Held to ransom

A report published by Microsoft last year indicated that cybercriminals can move from initial entry to ransoming entire networks in under 45 minutes. In organisations and sectors requiring a large number of endpoints (ie devices), the attack surface is vastly increased.

O’Regan stressed the importance of securing edge devices: “Businesses have been using edge for quite some time. Look at any vertical location you’ll find edge there – in autonomous vehicles, in smart cities, traffic systems. Those are what we call far edge. Then there’s the near-edge; hospitals, ICU units and triage,” Munnelly said.

“Delivering services to them, and aggregating those services, involves near edge technologies. In factories, there are tens of discrete machine lines across the location, with millions and millions of data points. Water treatment plants have pumps and actuators, PLCs and all these other things in factories and utility locations. All of that is edge.”

In such a climate, and with so much data moving across networks from diverse endpoints into a cloud, experts advise a “security by design” approach.

“Scalability is the real benefit with cloud computing. If you’re doing it in such a way that the security isn’t there, or is there, but is a barrier to other things happening, then you’ve missed the opportunity. Organisations have moved away from the ”cloud first“ approach, where they don’t care where it is, they just need to be seen to be in the cloud,” McCaffrey said.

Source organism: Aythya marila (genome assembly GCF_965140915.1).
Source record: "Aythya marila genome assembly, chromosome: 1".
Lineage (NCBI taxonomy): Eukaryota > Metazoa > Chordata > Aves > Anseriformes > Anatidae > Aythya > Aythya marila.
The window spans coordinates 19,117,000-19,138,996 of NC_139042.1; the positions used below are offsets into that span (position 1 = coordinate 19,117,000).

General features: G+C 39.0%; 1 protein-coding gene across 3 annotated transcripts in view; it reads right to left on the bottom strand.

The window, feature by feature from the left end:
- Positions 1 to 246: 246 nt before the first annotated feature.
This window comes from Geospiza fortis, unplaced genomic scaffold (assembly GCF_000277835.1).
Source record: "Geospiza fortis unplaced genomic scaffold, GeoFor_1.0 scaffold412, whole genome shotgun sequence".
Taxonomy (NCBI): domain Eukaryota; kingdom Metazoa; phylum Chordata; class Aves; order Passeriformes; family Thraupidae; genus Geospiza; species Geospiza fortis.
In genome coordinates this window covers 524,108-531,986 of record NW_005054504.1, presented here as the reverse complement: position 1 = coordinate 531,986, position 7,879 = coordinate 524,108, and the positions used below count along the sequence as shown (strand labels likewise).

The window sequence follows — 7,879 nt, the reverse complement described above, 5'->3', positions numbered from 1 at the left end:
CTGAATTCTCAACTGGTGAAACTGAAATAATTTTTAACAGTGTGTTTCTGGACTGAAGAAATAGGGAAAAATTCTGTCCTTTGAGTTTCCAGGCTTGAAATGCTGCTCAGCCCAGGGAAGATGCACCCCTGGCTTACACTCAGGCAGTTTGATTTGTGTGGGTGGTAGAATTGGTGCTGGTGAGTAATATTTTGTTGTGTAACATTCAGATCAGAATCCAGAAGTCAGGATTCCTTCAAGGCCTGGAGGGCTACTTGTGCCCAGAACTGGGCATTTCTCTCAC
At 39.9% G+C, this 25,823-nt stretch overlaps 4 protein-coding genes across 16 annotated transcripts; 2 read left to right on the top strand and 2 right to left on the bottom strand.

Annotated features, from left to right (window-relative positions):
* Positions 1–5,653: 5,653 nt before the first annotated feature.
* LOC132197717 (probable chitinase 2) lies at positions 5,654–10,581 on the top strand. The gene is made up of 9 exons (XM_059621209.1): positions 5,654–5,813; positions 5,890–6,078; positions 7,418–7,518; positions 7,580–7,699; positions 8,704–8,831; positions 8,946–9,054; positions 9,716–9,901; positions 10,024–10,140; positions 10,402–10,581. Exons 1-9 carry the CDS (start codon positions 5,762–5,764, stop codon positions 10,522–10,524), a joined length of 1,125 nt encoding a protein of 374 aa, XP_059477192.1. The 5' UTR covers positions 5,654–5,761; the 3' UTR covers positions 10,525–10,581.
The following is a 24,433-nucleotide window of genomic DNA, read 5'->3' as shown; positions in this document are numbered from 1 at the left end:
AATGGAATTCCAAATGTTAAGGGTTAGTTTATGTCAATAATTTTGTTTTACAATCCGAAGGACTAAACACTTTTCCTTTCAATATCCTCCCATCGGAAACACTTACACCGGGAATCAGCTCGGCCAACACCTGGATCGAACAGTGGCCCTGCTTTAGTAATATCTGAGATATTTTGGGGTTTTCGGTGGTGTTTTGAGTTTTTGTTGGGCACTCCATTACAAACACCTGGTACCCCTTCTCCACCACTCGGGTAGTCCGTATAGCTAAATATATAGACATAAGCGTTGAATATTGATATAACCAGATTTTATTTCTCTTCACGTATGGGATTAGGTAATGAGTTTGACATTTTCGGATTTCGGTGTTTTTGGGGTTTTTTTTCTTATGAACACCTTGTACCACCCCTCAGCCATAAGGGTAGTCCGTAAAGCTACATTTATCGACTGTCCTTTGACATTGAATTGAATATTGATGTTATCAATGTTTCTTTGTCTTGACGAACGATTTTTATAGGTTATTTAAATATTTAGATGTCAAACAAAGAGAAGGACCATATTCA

“They’re now starting to see the benefits that cloud computing brings, and they’re allowing security the chance to be first. If you allow security by design, that brings agility rather than stifling it, then you’re on the right track.”

Now is a good time to look closely at your new working arrangements (if not the new normal – not quite yet – then perhaps a post-normal), and to work out how security and productivity can sit side by side. Fox made the point that it’s possible to overdo cloud security measures; solutions need to fit your business, rather than making your business change to suit them.

“Too many controls can impact the user experience. Introducing issues like latency or cumbersome user journeys that discourage usage, or encourage people to use workarounds breaking policy-based controls, like taking photos of confidential information on screens.”

Finding specifically cloud-friendly versions of protection technologies will help with this: “The risks associated with cloud are often different to the risks from on-premise services, so it’s not always a like-for-like. Sometimes it makes sense to use controls provided by the cloud service provider, which can be fast to implement, but may not provide the same level of customisation. It’s all a balance.”